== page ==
China is an important export market for Italian manufacturers of machinery, equipment and molds for plastics and rubber processing and delays in new orders and investment decisions could cause financial stress for some companies, Amaplast said in the release.
JEC confirms it will go on as planned
Organizers of JEC World said Feb. 24 that its global event for composites makers will take place as scheduled for March 3-5 in Paris.
"The safety and health of our exhibitors, visitors, partners and staff is our number one priority," JEC World said in a news release. "Regarding the outbreak of the coronavirus COVID19, JEC Group is carefully following the World Health Organization's recommendations, (European Union) and French Health Authorities recommendations and protocols."
Coronavirus impacting global supply network
As the coronavirus outbreak that began in China spreads globally, plastics manufacturers on multiple continents also are responding and preparing for more impacts on the industry from a virus now infecting more than 79,000 people globally, and killing in excess of 2,600.
Italy now has the highest number of reported cases of the virus outside of Asia, at 200, with five people dead. South Korea has the biggest outbreak outside of China, with more than 800 reported cases.
Rodolfo Comerio S.r.l., a plastics and rubber machinery company, is limiting access to its base site near Milan.
“In light of the current health situation in Italy,” the company said in a Feb. 24 news release, “we are acting with the local health authorities so that all our partners are guaranteed the maximum security and the necessary information to avoid any risk of contagion from coronavirus.
“Outbreaks have not been recorded in our area, the activities in Rodolfo Comerio are proceeding regularly and safety protocols prohibiting non-authorized personnel from entering the company have been implemented,” the release said.
MIDO, the annual global eyewear industry tradeshow held in Milan announced its board decided to postpone its 2020 50-year anniversary event scheduled for Feb. 29 through March 2.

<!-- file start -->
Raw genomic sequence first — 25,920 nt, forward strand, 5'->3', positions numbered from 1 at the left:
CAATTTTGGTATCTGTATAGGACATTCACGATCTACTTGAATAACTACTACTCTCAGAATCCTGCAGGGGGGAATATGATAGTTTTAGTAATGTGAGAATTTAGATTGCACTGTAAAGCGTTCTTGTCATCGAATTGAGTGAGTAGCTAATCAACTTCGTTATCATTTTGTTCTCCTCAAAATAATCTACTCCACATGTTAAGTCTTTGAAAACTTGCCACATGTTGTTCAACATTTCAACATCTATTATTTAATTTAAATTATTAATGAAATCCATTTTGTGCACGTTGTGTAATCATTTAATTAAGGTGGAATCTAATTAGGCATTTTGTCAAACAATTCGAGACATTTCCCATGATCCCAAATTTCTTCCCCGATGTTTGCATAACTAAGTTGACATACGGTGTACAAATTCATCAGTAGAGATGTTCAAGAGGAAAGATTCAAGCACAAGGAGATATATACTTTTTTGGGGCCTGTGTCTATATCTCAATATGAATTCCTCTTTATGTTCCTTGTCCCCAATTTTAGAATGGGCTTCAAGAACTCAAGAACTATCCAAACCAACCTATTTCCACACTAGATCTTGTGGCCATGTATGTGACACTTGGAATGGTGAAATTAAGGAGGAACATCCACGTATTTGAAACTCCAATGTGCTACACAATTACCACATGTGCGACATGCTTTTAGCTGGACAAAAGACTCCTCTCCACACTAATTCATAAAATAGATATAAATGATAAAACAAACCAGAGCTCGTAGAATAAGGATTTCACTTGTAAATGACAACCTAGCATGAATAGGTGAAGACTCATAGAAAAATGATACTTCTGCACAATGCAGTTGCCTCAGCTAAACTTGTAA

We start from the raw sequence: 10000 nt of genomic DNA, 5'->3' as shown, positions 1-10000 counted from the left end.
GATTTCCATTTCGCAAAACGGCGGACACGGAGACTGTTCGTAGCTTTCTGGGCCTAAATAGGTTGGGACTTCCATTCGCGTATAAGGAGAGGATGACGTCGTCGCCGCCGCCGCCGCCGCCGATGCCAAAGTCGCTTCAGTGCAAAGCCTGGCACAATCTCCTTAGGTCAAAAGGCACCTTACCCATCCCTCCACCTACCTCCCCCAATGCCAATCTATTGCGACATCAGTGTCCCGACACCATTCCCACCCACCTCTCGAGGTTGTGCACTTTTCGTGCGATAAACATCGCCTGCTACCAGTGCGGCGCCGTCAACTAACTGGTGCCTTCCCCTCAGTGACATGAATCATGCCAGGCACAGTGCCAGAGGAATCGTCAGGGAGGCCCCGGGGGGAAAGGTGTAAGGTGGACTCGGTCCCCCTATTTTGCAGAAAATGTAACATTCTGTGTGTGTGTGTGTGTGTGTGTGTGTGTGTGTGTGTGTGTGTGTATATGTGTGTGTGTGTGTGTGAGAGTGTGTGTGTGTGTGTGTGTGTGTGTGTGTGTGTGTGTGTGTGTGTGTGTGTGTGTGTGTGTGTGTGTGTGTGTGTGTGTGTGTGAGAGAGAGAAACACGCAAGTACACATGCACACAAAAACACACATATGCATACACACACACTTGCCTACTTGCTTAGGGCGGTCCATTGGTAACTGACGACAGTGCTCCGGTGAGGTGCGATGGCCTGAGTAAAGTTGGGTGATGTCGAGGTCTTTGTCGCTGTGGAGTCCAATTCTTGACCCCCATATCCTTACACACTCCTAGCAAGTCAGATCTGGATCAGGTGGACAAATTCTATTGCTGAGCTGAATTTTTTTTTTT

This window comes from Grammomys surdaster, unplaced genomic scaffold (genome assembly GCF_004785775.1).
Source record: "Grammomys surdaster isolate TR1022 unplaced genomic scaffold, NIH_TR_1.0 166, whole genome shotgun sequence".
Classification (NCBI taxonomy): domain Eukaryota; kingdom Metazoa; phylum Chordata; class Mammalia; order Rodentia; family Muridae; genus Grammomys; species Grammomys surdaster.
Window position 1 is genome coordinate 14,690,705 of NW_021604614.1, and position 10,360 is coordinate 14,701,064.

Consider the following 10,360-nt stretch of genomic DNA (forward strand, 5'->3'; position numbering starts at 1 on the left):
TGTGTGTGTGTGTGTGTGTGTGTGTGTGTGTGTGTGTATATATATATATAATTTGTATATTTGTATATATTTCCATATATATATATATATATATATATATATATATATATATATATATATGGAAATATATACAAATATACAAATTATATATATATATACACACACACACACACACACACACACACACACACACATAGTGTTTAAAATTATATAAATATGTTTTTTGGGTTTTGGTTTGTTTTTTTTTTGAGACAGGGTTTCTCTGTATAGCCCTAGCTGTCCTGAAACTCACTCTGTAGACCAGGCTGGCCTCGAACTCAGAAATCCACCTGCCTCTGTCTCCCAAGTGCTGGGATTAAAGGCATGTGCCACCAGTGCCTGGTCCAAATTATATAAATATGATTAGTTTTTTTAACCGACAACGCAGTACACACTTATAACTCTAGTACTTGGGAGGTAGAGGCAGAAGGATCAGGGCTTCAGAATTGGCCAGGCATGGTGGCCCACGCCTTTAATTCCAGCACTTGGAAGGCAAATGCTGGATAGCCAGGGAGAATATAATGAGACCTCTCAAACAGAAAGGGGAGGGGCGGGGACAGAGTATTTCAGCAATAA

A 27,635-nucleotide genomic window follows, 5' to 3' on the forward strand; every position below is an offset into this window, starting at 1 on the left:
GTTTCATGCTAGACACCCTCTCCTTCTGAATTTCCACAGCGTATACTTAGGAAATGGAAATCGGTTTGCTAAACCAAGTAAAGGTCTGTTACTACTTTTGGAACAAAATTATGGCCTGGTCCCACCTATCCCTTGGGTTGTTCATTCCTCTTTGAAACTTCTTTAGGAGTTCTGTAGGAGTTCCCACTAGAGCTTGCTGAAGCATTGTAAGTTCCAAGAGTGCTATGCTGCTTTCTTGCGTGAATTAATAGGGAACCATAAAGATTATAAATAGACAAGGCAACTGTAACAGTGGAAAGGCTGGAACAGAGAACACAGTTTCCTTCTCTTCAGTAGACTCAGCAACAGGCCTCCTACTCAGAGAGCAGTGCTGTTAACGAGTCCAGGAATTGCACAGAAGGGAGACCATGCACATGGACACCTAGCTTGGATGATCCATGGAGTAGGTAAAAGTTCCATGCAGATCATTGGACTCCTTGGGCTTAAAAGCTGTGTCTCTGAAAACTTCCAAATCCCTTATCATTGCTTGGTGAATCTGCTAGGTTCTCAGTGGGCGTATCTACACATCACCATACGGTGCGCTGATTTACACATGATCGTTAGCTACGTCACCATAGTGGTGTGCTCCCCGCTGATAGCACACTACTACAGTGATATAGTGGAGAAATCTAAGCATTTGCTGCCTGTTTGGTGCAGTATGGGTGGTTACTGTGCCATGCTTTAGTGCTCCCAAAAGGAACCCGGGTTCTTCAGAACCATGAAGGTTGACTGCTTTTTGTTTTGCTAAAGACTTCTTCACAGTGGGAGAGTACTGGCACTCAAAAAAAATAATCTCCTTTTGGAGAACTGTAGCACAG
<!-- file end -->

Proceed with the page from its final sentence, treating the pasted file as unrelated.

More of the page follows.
"We took this decision out of respect for the current alarming situation and for our exhibitors and visitors," Giovanni Vitaloni, President of MIDO said in a news release issued Feb. 22. "We are aware that this decision will require industry professionals, exhibitors, buyers, press members, opticians and everyone working for MIDO, including our staff, to re-schedule their attendance, with a significant impact on all internal organizations. … But we cannot honestly think of celebrating our 50 years when the world—and our country now in particular—is experiencing such an international crisis."
MIDO's organizers postponed the event to a date "still to be decided," between the end of May to mid-June, the release said.
On Feb. 24, the Dow Jones industrial average lost nearly 1,000 points, or 3.3 percent, while the S&P 500 also fell 3.3 percent and the Nasdaq fell 3.7 percent.
And beyond the stock market, petrochemical demand could fall by between 2.4 million and 4 million metric tons because of the virus, according to Bill Hyde, senior director of olefins and elastomers at Houston-based analytics firm IHS Markit.
The overall Chinese economy will be significantly impacted by the virus, Hyde said.
"Our best estimate right now is that Chinese GDP growth will be reduced by around 0.4 percent this year to about 5.4 percent," he said. "A more aggressive scenario could result in GDP growth below 5 percent in 2020."
Patrick Dempsey, president and CEO of Connecticut-based Barnes Group Inc., said in its fourth quarter conference call Feb. 21 that Asia accounts for about 10 percent of Barnes' total sales, mainly from molds and automotive hot runners, and special nitrogen gas springs.
"Our primary concern remains with the safety and welfare of our associates around the world," he said.
Dempsey said Barnes temporarily suspended employee travel in and out of China. Plants remain closed after the extended Chinese New Year holiday, but are "slowly coming back online."
"At this point we are monitoring the situation closely," he said.
The industry also is responding to a growing need for plastic medical supplies for containment and treatment of the coronavirus.
Nantong Polymax, a sister company of PolymaxTPE of Waukegon, Ill., and a manufacturer of thermoplastic elastomers located about 500 miles from the center of the outbreak in Wuhan, China, said in a Feb. 24 release that the Chinese government requested it remain open to produce a critical component called P3838, which is molded into diaphragms needed for sputum aspirators, suction machines used to clear out a patients' airways.
"Nantong Polymax has been allowed to keep a portion of their facility open, operating with a small shift of employees to run limited production," the release said.
"Understanding the severity of the situation, not only in China but across the world, we are happy to be able to do our part to fight the virus," Tom Castile, vice president of sales at PolymaxTPE, said in a statement
The virus' impact on transportation in China has caused negative growth in global crude oil demand in the first quarter of 2020, according to Hyde.